3 Key Questions for Financially Distressed Businesses

3 Key Questions for Financially Distressed Businesses
  • Financially distressed SMEs should take advantage of the 6-month provisions in place during the Covid-19 crisis to avoid insolvencies.
  • Pinpoint underlying issues, understand key stakeholders’ motivation and assess whether you have support from other parties.
  • Always consult a qualified insolvency and turnaround specialist early to avoid a bigger disaster from happening.

While most people are sick of hearing the word “unprecedented”, it really is the most apt term to describe the situation we are currently going through. For many businesses, the COVID-19 crisis has instigated a period of total uncertainty, which is likely to continue for months, if not years to come.

We have yet to understand the full impact on our businesses, markets, and economies from a long-term perspective. Therefore, it is critical for business owners to be fully aware of their positions, and where they see the business in the next 6, 12, 18 or even 36 months to chart a road map for it.

On first blush, the initial analysis of the a business’s future can go one of two ways, either the business owner has an overly optimistic view of the end game, which may be unrealistic, or given the potential negative outcome that could ensue during this period, the business owner may refuse to fully embrace the analysis, continuing instead just to “go through the motions” each day.

To this end, business owners should be mindful of the following:

  • You can’t find a solution until you can properly identify the problem; and
  • The sooner you seek help for a problem, the more options there are for a potential solution.

This is not a process for business owners to go through on their own.  Most businesses should have an accountant who can advise the business and assist with the analysis and formulation for a plan forward. 

Having a third party, such as an accountant to assist with this process not only brings a “fresh set of eyes” to the situation, and a viewpoint that is potentially a step removed from the everyday issues, but it also allows certain technical aspects to be addressed to get the best outcome.

However, if the analysis shows that with all things being equal, the business will not be able to enjoy a sustainable future, it is imperative that businesses and their advisors turn to specialist help, in the form of a qualified insolvency or turnaround practitioner (“QITP”) as soon as possible to assist with the best path forward.

There are many options available for financially distressed businesses, provided the problem is identified and help sought early enough.

Safe Harbour provisions

The government has established several relief provisions in relation to insolvency, covering a six-month period, to help businesses during this time.  It would be a mistake, however, for business owners to consider that these provisions are a “Get out of jail free” card, or worse, an exemption from all of their directors’ duties during this time.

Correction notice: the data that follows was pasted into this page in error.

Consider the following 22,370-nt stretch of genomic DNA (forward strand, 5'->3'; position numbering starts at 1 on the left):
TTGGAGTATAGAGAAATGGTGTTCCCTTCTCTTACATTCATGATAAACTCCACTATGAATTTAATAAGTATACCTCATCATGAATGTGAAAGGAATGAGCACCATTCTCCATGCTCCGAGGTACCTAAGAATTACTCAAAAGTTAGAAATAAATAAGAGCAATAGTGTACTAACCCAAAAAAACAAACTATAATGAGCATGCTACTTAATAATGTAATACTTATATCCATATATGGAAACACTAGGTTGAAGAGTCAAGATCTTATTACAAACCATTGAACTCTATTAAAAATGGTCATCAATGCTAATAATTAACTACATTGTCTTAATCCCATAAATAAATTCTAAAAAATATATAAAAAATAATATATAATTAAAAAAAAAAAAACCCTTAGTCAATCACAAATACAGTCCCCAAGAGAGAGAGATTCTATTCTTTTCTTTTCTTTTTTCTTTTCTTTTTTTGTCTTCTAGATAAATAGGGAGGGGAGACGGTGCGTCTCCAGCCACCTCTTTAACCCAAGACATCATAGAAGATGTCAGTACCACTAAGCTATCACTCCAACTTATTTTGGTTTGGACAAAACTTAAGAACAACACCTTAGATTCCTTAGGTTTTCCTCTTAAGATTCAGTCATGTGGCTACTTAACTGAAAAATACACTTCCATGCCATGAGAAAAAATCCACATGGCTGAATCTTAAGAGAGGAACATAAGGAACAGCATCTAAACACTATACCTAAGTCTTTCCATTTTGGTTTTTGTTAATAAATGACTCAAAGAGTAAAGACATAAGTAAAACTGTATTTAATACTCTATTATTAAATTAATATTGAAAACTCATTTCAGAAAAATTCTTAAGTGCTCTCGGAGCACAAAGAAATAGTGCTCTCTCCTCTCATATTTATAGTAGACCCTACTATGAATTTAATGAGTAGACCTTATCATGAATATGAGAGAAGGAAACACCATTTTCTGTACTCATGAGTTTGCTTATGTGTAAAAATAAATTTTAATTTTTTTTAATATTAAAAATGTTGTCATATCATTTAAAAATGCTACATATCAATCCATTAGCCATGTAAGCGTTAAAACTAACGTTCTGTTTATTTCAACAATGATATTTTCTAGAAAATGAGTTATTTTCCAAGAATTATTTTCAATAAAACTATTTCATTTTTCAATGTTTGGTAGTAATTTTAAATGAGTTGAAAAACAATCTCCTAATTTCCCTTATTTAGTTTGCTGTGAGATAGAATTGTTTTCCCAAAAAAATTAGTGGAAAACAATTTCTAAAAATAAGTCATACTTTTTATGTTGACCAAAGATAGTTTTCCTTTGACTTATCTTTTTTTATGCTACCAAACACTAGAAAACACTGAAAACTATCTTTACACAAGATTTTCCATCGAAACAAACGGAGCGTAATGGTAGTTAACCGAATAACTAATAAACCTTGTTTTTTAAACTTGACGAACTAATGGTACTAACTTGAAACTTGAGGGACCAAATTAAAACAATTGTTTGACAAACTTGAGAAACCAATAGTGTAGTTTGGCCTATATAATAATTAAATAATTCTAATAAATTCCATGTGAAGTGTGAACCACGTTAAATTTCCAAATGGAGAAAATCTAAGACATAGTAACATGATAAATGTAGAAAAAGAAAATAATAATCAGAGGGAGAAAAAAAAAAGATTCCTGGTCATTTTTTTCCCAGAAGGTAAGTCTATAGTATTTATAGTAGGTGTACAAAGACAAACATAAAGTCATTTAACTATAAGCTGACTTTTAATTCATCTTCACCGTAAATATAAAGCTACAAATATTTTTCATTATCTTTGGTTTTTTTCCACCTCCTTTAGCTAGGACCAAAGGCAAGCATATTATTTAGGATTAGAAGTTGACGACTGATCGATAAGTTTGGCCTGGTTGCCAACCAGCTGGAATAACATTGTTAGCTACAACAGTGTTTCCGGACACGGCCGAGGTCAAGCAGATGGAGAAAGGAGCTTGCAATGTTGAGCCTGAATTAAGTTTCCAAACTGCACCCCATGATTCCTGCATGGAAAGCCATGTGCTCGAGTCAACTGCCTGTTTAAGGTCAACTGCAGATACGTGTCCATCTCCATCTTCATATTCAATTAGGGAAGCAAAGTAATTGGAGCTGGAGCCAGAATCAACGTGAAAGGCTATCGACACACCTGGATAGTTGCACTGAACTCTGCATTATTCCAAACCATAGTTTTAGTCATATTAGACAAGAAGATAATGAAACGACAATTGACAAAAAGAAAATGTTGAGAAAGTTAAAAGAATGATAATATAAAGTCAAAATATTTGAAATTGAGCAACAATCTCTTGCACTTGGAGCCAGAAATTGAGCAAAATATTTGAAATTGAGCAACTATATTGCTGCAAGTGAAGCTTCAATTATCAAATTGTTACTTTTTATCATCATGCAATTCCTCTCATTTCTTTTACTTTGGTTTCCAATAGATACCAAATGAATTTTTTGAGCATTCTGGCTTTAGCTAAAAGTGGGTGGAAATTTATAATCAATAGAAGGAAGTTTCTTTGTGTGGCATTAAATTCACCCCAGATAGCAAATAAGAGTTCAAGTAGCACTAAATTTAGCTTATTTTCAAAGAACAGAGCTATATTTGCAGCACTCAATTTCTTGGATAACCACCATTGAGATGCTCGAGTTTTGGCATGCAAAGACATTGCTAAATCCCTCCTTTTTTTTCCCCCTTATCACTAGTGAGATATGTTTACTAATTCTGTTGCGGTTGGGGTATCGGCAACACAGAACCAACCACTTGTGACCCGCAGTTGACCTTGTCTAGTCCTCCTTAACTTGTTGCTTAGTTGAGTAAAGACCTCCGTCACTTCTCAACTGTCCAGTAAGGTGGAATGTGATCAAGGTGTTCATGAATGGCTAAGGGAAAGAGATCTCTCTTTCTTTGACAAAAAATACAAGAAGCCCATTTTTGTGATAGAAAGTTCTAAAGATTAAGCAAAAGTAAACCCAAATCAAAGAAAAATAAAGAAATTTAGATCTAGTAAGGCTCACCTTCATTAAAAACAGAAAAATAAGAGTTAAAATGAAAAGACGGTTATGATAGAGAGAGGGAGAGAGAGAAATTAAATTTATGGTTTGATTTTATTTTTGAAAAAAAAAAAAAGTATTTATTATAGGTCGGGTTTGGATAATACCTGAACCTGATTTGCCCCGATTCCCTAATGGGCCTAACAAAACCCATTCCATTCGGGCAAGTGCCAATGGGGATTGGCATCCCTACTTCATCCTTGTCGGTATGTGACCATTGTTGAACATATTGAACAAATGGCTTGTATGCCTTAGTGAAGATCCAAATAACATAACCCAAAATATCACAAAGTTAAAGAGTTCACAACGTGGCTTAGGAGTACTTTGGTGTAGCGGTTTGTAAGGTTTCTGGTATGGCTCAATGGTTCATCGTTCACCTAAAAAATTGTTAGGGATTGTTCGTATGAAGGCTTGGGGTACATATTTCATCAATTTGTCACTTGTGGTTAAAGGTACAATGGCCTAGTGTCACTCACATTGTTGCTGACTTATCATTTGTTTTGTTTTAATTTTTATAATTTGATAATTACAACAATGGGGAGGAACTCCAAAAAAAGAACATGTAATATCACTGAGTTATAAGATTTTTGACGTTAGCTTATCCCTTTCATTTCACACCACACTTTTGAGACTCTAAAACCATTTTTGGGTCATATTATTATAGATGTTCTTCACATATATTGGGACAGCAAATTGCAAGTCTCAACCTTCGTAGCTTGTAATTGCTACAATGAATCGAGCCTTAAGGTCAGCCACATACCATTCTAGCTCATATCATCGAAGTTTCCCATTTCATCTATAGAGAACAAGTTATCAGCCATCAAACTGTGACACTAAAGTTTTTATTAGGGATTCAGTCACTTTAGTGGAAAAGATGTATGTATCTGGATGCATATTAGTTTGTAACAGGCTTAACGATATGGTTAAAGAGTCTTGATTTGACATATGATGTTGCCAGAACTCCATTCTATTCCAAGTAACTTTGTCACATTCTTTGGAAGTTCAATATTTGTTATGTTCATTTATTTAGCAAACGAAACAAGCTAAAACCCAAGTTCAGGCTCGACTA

Holistically speaking, this six-month period is a point in time wherein businesses have a chance to put themselves in a prime position for survival. The Safe Harbour provisions were put in place in Australia to provide a defence to company directors from potential future insolvent trading claims, where the directors were working towards a plan which would lead to a “better outcome” to creditors than would otherwise be possible if the company was immediately placed into a formal insolvency (Liquidation or Voluntary Administration), and that this process is supervised by a qualified professional.

There are pre-requisites to be met before the Safe Harbour provisions can be relied upon including the company having its tax lodgements, and employee entitlements up to date.  This is why is it is crucial for businesses to take advantage of the six-month reprieve from insolvent trading to bring these items into order.

The earlier directors can approach qualified advisors for assistance to journey through the safe harbour period, the more options there may be available for the restructure or turnaround plan.  Often, unfortunately, by the time this advice is sought, the number of options is reduced, and those available options are not always the most desirable.

3 key questions in a turnaround plan

To identify the best way forward for the business and its owners, the following questions need to be answered:

1. What is the underlying problem?

Before any solution can be reached, it is important to understand the real problem.  Specifically, it is important to understand whether the business’ current distress was brought about only because of the COVID-19 crisis, or were there pre-existing issues?  Similarly, although no one has a crystal ball, do the business owners expect that once they are able to “re-boot” the business, will they be able to achieve a recovery including what it looks like and in what timeframe?